Warsaw, Poland: Day 2

Well, time simply got away from me last week. I am back now and here to recap my last day in Warsaw, Poland!

The day started off with a wonderful breakfast of jajecznica with szczypiorek, also known as scrambled eggs, cooked by Zuzia!

Once Zuzia and I wrapped up breakfast, we hopped in her car and stopped at a Polish cemetery. Originally, the plan had been to visit the Jewish cemetery, but it was closed because of the Jewish Sabbath, or day of rest. However, I found the Polish cemetery we visited to be extremely interesting! All of the graves were above ground and were interspersed with trees. The tombstones were elaborate, large, and stretched in all directions. I had never seen anything like it before!

After the cemetery, Zuzia dropped me off at the Warsaw Rising museum. This museum goes through each day of the Warsaw Ghetto uprising that occurred in 1944 and lasted for 63 days. The exhibits provide information on what happened each day of the resistance, daily life, what happened following the end of the rising, and Poland after World War II.

The Warsaw Rising museum

Like the POLIN museum, I opted for an audio guide. In my opinion, each speaking segment was lengthy for each stopping audio point. However, I am glad I chose to have an audio guide because not all of the paper handouts you could pick up at the museum contained English. Two hours is enough time to get through the whole museum, but more time could absolutely be spent there. Also, backpacks are not allowed! I didn’t have any zloty on me, which is needed to reserve a locker. I ended up stuffing everything in my coat sleeves and had it hung in the coat area.

I firmly believe this museum and the POLIN museum are absolute musts if you visit Warsaw! In my opinion, you cannot appreciate or understand Warsaw without having knowledge of the city’s history, which both museums offer.

After the Warsaw Rising museum, Zuzia picked me up and we headed to the Neon museum in the Praga District. During the Stalin-era of Poland, neon lights were very popular outside of hotels, clubs, and even libraries! The Neon museum has saved and restored some of the iconic lights and has them displayed. Visitors can take photos on their phones, no cameras are permitted, and read a little blurb about the history of the neon sign and the history of neon. All in all, half an hour or an hour is enough to see all the signs and take photos. Zuzia had never been here before either and we both really enjoyed the museum overall!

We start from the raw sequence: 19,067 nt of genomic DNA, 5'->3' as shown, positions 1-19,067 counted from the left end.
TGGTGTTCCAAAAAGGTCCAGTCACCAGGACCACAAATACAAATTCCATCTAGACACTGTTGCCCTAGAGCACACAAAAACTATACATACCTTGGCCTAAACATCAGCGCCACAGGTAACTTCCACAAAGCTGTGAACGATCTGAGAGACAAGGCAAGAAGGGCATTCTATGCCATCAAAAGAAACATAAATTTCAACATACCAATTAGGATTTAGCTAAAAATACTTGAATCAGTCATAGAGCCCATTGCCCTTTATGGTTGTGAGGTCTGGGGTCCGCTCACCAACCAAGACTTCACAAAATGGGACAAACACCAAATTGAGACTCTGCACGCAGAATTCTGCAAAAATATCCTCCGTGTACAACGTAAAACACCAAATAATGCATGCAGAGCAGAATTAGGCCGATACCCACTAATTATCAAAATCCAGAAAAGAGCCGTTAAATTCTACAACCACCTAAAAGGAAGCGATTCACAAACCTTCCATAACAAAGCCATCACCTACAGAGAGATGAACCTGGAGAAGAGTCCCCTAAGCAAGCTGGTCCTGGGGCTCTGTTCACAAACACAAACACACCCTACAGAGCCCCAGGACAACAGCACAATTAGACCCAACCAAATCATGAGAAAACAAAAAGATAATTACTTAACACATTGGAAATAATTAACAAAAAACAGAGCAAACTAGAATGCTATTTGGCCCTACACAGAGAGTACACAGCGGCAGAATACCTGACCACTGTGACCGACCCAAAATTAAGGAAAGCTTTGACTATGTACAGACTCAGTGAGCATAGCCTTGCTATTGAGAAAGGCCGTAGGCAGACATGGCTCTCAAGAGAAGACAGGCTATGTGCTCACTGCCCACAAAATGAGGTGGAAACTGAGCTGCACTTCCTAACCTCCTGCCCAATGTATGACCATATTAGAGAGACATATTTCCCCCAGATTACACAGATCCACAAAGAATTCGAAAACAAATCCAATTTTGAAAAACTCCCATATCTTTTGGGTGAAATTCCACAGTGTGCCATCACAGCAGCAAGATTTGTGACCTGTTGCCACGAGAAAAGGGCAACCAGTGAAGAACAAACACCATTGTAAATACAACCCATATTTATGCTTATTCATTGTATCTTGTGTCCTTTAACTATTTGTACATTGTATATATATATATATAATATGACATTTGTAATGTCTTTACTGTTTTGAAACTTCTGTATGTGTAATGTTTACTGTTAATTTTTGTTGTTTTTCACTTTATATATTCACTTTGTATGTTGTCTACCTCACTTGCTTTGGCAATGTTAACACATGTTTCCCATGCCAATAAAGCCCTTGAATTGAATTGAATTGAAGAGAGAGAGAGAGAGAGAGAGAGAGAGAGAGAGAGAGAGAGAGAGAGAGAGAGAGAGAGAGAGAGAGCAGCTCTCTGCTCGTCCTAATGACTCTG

Once Zuzia and I had our fill of the neon lights, she drove us to Łazienki Park. There, we ate pączki (Polish donuts) and some fruit while enjoying the sunlight. Zuzia took me to see the Chopin statue and her other favorite areas of the park.

Since I was enamored with all of the street art in Warsaw, Zuzia drove me to the Warsaw horse racing track where murals are painted on the outside of the wall. In a way, the scene reminded me of the East Side Gallery in Berlin, Germany. Unlike the East Side Gallery, however, these murals are painted over by artists so the wall is never the same.

By the time we wrapped up walking the length of the wall, afternoon was beginning to turn into evening. We went back to Zuzia’s home and briefly ate some of her mother’s soup, Rosół, which is a Polish version of chicken noodle soup.

Soon after, we were heading out the door to meet Zuzia’s friend, Jakob, for dinner. All three of us ate some pierogi, Polish dumplings, and drank some Polish compote drink (not sure of the name) for dinner. I ordered mushroom and cabbage pierogi because Jakob and Zuzia told me those were the most Polish. Both Jakob and Zuzia told me I had to come back to Poland, however, and have some of their grandmothers’ pierogi because our pierogi was not authentic. Tasted delicious to me!

Pierogi that’s not authentic pierogi

After dinner, I hung out with Jakob while Zuzia went to a concert. No Zuzia was not ditching me, she had actually forgotten she had purchased these tickets prior to my visiting.